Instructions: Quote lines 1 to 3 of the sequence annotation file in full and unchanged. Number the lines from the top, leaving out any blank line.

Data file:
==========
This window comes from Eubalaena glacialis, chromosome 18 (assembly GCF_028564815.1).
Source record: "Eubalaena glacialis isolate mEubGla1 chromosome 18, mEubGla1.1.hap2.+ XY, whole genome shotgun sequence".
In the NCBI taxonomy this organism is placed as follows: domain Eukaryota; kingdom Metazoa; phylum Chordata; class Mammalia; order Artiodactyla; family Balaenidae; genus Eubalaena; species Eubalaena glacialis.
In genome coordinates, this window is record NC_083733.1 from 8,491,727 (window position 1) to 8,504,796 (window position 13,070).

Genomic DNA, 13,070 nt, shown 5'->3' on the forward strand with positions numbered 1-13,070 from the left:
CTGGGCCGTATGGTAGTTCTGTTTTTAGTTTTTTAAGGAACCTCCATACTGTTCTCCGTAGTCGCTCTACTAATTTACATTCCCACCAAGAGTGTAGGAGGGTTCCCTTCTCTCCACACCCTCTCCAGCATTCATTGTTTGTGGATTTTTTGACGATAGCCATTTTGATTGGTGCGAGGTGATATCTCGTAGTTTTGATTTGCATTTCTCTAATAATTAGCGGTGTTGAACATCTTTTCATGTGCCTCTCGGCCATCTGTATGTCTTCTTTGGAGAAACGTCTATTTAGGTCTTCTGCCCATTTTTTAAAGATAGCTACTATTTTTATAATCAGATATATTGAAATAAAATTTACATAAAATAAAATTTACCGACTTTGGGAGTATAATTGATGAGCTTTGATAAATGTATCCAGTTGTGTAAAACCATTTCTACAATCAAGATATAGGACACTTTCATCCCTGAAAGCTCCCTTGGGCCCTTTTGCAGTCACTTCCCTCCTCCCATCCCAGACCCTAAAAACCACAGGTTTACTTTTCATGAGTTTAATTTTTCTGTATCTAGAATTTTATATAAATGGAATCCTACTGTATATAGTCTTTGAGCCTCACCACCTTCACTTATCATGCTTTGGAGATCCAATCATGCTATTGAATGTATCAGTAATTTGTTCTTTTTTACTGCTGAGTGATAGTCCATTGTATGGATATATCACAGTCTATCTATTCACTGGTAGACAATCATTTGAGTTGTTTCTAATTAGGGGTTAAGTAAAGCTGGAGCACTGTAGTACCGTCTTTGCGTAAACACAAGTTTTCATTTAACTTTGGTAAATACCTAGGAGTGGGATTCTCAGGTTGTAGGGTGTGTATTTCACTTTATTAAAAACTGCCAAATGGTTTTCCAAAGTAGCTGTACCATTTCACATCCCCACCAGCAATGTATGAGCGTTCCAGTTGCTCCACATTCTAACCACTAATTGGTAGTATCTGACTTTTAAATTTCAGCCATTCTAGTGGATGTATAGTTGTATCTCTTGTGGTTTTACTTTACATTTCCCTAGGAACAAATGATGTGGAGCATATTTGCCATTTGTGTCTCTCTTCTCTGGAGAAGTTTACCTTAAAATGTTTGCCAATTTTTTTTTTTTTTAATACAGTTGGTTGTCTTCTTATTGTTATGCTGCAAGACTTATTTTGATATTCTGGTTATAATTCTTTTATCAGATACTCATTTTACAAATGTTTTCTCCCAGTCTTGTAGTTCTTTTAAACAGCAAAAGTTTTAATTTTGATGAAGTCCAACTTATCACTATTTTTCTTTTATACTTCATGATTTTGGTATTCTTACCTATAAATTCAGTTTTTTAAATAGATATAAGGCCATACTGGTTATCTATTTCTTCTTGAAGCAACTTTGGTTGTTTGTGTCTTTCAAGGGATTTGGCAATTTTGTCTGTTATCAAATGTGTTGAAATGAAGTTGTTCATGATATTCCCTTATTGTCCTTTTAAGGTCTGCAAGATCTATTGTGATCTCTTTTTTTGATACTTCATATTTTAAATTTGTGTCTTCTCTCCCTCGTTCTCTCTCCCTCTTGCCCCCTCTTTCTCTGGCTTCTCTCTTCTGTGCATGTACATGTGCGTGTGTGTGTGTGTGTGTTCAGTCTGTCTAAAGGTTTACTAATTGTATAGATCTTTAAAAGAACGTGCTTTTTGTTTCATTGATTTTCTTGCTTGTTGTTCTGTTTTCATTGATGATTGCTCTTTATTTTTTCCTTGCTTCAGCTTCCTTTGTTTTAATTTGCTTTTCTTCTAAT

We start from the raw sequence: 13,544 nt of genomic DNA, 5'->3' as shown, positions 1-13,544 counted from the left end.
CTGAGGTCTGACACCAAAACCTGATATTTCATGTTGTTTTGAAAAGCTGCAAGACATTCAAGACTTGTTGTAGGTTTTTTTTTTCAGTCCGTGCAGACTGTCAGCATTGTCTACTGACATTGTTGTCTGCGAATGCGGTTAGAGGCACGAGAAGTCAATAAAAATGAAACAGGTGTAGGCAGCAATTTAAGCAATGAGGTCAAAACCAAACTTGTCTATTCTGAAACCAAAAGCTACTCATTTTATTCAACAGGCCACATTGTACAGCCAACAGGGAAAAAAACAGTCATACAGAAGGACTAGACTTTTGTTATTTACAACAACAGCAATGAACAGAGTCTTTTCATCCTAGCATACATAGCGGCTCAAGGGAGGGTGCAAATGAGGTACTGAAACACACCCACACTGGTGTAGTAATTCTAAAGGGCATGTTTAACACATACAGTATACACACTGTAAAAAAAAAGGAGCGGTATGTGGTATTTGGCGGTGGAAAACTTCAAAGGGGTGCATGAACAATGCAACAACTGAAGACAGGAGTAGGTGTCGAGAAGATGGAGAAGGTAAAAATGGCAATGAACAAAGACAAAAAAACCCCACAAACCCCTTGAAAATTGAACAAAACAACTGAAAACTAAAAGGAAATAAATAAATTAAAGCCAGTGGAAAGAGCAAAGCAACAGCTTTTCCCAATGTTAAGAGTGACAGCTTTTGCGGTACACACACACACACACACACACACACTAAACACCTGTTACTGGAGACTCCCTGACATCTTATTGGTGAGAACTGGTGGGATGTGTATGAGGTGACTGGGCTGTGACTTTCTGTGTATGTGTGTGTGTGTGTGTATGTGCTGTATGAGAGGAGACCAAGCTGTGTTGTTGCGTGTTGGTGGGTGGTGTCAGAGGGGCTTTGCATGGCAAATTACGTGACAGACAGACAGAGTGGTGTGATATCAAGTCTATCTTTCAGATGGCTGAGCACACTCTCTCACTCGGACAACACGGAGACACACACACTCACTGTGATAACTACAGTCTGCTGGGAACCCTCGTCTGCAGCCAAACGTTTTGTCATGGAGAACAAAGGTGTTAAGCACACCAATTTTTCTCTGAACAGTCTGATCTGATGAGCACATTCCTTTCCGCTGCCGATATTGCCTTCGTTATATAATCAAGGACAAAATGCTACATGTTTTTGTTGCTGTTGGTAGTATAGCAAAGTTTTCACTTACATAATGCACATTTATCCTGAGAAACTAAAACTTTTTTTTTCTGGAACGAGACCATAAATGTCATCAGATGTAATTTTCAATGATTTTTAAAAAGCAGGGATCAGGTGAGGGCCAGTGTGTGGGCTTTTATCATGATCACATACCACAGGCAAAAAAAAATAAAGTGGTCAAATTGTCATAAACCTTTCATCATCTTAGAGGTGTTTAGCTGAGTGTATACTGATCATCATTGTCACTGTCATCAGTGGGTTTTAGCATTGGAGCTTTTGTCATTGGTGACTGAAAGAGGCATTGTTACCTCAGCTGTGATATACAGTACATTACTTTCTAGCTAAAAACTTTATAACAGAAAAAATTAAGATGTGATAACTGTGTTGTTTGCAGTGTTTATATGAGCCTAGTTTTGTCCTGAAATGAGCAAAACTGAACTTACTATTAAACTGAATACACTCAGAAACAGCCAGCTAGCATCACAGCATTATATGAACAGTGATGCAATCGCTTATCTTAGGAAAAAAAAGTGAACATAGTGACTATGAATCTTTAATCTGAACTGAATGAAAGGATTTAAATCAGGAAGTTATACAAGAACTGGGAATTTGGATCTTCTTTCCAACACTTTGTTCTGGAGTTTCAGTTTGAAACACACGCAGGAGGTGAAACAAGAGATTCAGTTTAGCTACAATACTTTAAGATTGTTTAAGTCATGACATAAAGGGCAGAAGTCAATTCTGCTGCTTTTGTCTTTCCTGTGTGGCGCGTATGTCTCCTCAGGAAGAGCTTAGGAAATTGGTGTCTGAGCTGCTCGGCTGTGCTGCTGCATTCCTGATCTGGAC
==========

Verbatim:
This window comes from Eubalaena glacialis, chromosome 18 (assembly GCF_028564815.1).
Source record: "Eubalaena glacialis isolate mEubGla1 chromosome 18, mEubGla1.1.hap2.+ XY, whole genome shotgun sequence".
In the NCBI taxonomy this organism is placed as follows: domain Eukaryota; kingdom Metazoa; phylum Chordata; class Mammalia; order Artiodactyla; family Balaenidae; genus Eubalaena; species Eubalaena glacialis.